Writings about Music

So What

Don Funes, who made teaching an art.

 

Some Indian classical music people listen to what I do and think, "That's not what we do."

Some jazz people listen to what I do and think, "That's not what we do."

Some computer music people listen to what I do and think, "That's not what we do."

Some electronic music people listen to what I do and think, "That's not what we do."

Some contemporary classical music people listen to what I do and think, "That's not what we do."

So what.

Elliot del Borgo arranged for Don Funes to give me private composition lessons for a full semester, something he had never done before, at least formally, while at the Crane School of Music, and I don't believe he ever did this again with anyone else while there. Those lessons were transformative. Right now, as I think of it, I see him sitting there in front of me, filling his office room with intelligence, creativity and love. 

Don almost knocked me out of my chair one day, commenting related to my music: "That's part of your genius." Don't really know if he was referring to the genius we all have inside of us, and said things like this to all his students, or if he was indicating there was something special about myself - I never asked him about that. For the record, another essential teacher said something similar, as have a number of others.

My early piano teacher, Barney Bragin, also a fantastically creative teacher who introduced me to the Bach Inventions and Jazz Themes From Eurasia by The Dave Brubeck Quartet, was the first to voice this opinion, marveling at a pattern I invented at the piano. Bragin was so excited by what I played he even called his son, who was a brass musician, to come join us immediately to hear it.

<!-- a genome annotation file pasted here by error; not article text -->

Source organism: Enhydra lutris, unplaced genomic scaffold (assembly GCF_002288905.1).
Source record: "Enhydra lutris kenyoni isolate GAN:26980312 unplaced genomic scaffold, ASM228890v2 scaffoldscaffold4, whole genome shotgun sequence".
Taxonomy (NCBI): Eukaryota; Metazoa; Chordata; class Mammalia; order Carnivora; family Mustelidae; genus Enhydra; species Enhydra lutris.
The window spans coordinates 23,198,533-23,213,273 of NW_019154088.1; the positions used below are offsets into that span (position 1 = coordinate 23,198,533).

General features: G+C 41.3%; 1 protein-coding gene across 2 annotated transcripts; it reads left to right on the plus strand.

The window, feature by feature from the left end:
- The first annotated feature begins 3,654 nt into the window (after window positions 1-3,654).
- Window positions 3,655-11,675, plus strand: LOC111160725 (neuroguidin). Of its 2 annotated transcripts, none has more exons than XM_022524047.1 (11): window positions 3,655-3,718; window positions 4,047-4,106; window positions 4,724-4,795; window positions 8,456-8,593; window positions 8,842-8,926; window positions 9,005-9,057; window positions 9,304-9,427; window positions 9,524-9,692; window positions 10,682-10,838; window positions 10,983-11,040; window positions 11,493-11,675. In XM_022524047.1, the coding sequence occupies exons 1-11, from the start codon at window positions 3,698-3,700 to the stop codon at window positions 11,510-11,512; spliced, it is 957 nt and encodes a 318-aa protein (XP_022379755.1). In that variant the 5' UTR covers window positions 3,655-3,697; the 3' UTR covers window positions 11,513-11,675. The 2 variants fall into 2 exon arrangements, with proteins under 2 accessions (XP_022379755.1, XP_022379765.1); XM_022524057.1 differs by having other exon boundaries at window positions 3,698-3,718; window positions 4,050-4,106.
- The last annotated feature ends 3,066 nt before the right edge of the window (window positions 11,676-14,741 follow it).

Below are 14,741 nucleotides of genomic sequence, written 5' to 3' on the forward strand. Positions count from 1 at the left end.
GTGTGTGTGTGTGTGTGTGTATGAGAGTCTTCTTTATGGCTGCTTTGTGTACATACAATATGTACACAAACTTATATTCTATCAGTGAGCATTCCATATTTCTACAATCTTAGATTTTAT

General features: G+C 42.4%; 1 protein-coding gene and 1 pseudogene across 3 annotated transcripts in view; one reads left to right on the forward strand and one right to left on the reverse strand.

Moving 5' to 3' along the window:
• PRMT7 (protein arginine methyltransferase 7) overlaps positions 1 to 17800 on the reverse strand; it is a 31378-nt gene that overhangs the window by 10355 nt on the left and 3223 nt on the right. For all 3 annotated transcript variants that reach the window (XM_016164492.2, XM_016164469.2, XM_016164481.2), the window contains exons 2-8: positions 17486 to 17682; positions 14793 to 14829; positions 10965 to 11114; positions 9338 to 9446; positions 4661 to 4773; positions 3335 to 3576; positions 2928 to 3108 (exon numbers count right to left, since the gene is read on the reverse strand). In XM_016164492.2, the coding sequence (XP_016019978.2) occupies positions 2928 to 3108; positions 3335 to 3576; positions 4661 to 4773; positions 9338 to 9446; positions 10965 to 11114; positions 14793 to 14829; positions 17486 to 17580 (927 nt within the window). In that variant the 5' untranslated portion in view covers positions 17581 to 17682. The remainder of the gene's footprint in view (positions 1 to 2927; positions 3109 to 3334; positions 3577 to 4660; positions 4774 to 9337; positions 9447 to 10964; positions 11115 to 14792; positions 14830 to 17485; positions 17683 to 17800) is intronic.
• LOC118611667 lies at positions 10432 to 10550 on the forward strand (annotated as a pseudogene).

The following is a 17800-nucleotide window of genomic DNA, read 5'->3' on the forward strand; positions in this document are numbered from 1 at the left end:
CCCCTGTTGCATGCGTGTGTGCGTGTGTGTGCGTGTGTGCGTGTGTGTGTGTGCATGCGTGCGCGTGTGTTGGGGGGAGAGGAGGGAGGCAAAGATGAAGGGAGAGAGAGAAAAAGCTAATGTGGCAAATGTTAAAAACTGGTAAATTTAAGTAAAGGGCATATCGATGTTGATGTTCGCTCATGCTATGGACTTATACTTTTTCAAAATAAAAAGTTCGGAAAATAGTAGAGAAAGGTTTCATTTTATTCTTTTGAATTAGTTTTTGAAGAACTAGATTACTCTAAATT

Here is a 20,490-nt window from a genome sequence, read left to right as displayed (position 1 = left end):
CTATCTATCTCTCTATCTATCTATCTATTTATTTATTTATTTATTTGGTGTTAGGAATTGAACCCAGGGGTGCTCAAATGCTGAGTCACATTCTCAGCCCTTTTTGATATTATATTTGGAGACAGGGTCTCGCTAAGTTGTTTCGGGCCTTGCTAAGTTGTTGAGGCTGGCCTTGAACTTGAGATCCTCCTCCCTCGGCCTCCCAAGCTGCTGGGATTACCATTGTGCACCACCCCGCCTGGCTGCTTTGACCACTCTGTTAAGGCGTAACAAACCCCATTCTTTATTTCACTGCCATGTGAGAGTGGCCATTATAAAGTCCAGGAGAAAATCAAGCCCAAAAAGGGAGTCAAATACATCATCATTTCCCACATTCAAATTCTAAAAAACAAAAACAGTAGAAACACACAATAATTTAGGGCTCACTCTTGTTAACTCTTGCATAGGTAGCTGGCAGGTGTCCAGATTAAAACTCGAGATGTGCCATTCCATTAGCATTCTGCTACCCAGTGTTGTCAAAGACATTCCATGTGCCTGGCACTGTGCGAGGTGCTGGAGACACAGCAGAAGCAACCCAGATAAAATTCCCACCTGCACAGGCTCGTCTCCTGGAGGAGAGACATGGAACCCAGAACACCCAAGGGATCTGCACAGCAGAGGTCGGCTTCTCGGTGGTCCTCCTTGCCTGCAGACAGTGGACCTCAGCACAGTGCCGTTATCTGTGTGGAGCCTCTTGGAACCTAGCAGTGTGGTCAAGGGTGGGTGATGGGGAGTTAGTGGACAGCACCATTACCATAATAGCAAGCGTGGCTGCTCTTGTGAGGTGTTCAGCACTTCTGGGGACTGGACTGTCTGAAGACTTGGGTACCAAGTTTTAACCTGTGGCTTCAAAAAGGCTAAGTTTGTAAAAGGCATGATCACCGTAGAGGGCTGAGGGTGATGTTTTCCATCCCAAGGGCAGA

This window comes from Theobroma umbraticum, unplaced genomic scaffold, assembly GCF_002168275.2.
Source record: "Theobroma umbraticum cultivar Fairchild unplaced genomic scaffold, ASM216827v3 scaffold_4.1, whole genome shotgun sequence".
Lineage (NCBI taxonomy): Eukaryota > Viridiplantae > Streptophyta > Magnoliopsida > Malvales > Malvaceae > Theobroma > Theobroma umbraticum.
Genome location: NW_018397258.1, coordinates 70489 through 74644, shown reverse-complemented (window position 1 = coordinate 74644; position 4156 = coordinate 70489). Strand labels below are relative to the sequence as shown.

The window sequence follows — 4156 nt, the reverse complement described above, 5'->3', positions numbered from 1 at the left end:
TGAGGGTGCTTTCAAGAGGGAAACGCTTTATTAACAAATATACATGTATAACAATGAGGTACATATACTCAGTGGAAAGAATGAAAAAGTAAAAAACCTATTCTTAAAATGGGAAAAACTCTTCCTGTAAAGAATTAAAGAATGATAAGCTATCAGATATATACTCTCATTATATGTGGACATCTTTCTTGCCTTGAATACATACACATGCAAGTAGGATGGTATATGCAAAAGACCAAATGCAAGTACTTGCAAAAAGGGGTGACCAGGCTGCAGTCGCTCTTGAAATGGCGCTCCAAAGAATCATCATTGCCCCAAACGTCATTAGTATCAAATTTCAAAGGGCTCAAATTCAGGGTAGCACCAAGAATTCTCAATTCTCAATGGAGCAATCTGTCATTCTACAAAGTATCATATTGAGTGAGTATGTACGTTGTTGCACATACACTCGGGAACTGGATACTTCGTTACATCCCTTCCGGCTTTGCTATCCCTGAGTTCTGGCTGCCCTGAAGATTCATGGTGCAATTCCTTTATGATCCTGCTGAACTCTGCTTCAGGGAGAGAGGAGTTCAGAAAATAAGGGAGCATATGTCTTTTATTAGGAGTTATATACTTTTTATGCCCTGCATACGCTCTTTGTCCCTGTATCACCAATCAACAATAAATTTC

Leonard Altman made me feel like I was the most important composer in the world - no doubt, he made all his composer friends feel this way - and took the extraordinary action of asking Steve Reich to be my compositional mentor after I found graduate school a creative nightmare, more like an assembly line factory, the complete opposite of Don Funes.

 

Michael Robinson while an undergraduate.

A teacher's thoughts about Michael's long auburn hair.

 

Don also told me he didn't understand the definition of quality I came up with for one assignment in an electronic music class he taught: "Quality is epiphany illuminated by a jewel of the lotus." So, I explained how the lotus represents the world and the jewel represents the individual.

Here are my 2019 compositions for you, Don. I know you would have loved how I took elements of jazz and Indian classical music and European classical music and rock-pop to make something new. Hope you have a chance to listen in The Forest of Brinda or wherever you are. Not sure if you have audio on your motorcycle!

 

 

 

 

 

Some people get hung-up by my use of the Meruvina, essentially a computer, not understanding as Joe Zawinul did that the instrument really isn't the point because its always the person behind the instrument that matters. Louis Armstrong said something similar noting how all music was folk music because horses don't make music. One astute observer, Alejandro Cohen, noted how Frank Zappa came to favor this method even though our respective music is worlds apart. 

Who would have guessed that the words of Stan Getz would be as timeless as his music?

“There are four qualities essential to a great jazzman. They are taste, courage, individuality, and irreverence. These are the qualities I want to retain in my music.” - Stan Getz 

Pretty sure Don would have concurred with these thoughts applying to composers, too.

- Michael Robinson, December 2019, Los Angeles

 

© 2019 Michael Robinson All rights reserved

 

Michael Robinson is a Los Angeles-based composer and writer (musicologist).